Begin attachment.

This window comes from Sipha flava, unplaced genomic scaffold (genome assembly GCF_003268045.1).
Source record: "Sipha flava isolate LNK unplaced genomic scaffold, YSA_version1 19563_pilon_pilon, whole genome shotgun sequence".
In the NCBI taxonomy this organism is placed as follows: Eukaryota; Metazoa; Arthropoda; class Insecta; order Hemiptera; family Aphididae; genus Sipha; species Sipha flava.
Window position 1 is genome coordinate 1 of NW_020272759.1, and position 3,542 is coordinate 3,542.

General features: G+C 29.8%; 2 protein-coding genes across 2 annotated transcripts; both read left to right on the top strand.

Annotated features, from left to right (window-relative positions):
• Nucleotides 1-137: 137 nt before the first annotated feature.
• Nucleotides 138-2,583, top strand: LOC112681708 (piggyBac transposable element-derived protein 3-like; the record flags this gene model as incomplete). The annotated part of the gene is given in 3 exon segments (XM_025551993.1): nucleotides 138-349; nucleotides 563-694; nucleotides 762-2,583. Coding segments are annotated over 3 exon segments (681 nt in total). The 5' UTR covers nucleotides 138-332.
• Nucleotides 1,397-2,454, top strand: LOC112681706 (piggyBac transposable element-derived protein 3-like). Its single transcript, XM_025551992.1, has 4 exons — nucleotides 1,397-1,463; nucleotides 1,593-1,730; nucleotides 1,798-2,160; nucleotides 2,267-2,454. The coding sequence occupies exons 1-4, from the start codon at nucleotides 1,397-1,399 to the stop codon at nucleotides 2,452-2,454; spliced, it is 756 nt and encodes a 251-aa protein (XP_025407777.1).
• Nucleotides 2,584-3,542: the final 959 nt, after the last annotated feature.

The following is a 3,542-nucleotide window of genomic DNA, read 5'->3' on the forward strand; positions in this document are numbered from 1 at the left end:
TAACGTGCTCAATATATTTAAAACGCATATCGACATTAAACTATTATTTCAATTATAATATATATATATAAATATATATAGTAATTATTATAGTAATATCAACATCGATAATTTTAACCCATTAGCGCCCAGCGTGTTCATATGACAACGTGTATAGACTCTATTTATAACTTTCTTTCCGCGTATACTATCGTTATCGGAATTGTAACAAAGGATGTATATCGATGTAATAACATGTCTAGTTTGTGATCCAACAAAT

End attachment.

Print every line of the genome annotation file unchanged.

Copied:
This window comes from Sipha flava, unplaced genomic scaffold (genome assembly GCF_003268045.1).
Source record: "Sipha flava isolate LNK unplaced genomic scaffold, YSA_version1 19563_pilon_pilon, whole genome shotgun sequence".
In the NCBI taxonomy this organism is placed as follows: Eukaryota; Metazoa; Arthropoda; class Insecta; order Hemiptera; family Aphididae; genus Sipha; species Sipha flava.
Window position 1 is genome coordinate 1 of NW_020272759.1, and position 3,542 is coordinate 3,542.

General features: G+C 29.8%; 2 protein-coding genes across 2 annotated transcripts; both read left to right on the top strand.

Annotated features, from left to right (window-relative positions):
• Nucleotides 1-137: 137 nt before the first annotated feature.
• Nucleotides 138-2,583, top strand: LOC112681708 (piggyBac transposable element-derived protein 3-like; the record flags this gene model as incomplete). The annotated part of the gene is given in 3 exon segments (XM_025551993.1): nucleotides 138-349; nucleotides 563-694; nucleotides 762-2,583. Coding segments are annotated over 3 exon segments (681 nt in total). The 5' UTR covers nucleotides 138-332.
• Nucleotides 1,397-2,454, top strand: LOC112681706 (piggyBac transposable element-derived protein 3-like). Its single transcript, XM_025551992.1, has 4 exons — nucleotides 1,397-1,463; nucleotides 1,593-1,730; nucleotides 1,798-2,160; nucleotides 2,267-2,454. The coding sequence occupies exons 1-4, from the start codon at nucleotides 1,397-1,399 to the stop codon at nucleotides 2,452-2,454; spliced, it is 756 nt and encodes a 251-aa protein (XP_025407777.1).
• Nucleotides 2,584-3,542: the final 959 nt, after the last annotated feature.

The following is a 3,542-nucleotide window of genomic DNA, read 5'->3' on the forward strand; positions in this document are numbered from 1 at the left end:
TAACGTGCTCAATATATTTAAAACGCATATCGACATTAAACTATTATTTCAATTATAATATATATATATAAATATATATAGTAATTATTATAGTAATATCAACATCGATAATTTTAACCCATTAGCGCCCAGCGTGTTCATATGACAACGTGTATAGACTCTATTTATAACTTTCTTTCCGCGTATACTATCGTTATCGGAATTGTAACAAAGGATGTATATCGATGTAATAACATGTCTAGTTTGTGATCCAACAAAT